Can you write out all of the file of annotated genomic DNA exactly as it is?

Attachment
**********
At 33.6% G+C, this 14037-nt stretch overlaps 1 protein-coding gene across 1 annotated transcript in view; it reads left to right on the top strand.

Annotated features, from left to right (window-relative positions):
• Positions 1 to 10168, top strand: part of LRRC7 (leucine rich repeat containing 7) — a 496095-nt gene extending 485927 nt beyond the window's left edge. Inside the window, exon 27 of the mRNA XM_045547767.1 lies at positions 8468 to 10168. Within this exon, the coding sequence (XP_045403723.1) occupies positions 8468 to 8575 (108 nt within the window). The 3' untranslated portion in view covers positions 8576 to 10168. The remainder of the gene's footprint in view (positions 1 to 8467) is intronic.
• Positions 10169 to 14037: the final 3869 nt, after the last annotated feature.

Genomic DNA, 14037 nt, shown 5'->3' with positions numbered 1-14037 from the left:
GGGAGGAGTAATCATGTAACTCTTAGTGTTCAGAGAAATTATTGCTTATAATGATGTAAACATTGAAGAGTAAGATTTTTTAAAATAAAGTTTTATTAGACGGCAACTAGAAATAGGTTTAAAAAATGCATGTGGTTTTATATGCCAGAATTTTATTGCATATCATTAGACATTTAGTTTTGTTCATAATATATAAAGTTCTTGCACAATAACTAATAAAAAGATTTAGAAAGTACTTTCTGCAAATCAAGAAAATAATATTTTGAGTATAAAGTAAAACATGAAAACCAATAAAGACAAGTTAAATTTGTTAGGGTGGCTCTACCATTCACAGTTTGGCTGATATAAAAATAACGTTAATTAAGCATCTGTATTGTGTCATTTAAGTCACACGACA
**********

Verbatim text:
At 33.6% G+C, this 14037-nt stretch overlaps 1 protein-coding gene across 1 annotated transcript in view; it reads left to right on the top strand.

Annotated features, from left to right (window-relative positions):
• Positions 1 to 10168, top strand: part of LRRC7 (leucine rich repeat containing 7) — a 496095-nt gene extending 485927 nt beyond the window's left edge. Inside the window, exon 27 of the mRNA XM_045547767.1 lies at positions 8468 to 10168. Within this exon, the coding sequence (XP_045403723.1) occupies positions 8468 to 8575 (108 nt within the window). The 3' untranslated portion in view covers positions 8576 to 10168. The remainder of the gene's footprint in view (positions 1 to 8467) is intronic.
• Positions 10169 to 14037: the final 3869 nt, after the last annotated feature.

Genomic DNA, 14037 nt, shown 5'->3' with positions numbered 1-14037 from the left:
GGGAGGAGTAATCATGTAACTCTTAGTGTTCAGAGAAATTATTGCTTATAATGATGTAAACATTGAAGAGTAAGATTTTTTAAAATAAAGTTTTATTAGACGGCAACTAGAAATAGGTTTAAAAAATGCATGTGGTTTTATATGCCAGAATTTTATTGCATATCATTAGACATTTAGTTTTGTTCATAATATATAAAGTTCTTGCACAATAACTAATAAAAAGATTTAGAAAGTACTTTCTGCAAATCAAGAAAATAATATTTTGAGTATAAAGTAAAACATGAAAACCAATAAAGACAAGTTAAATTTGTTAGGGTGGCTCTACCATTCACAGTTTGGCTGATATAAAAATAACGTTAATTAAGCATCTGTATTGTGTCATTTAAGTCACACGACA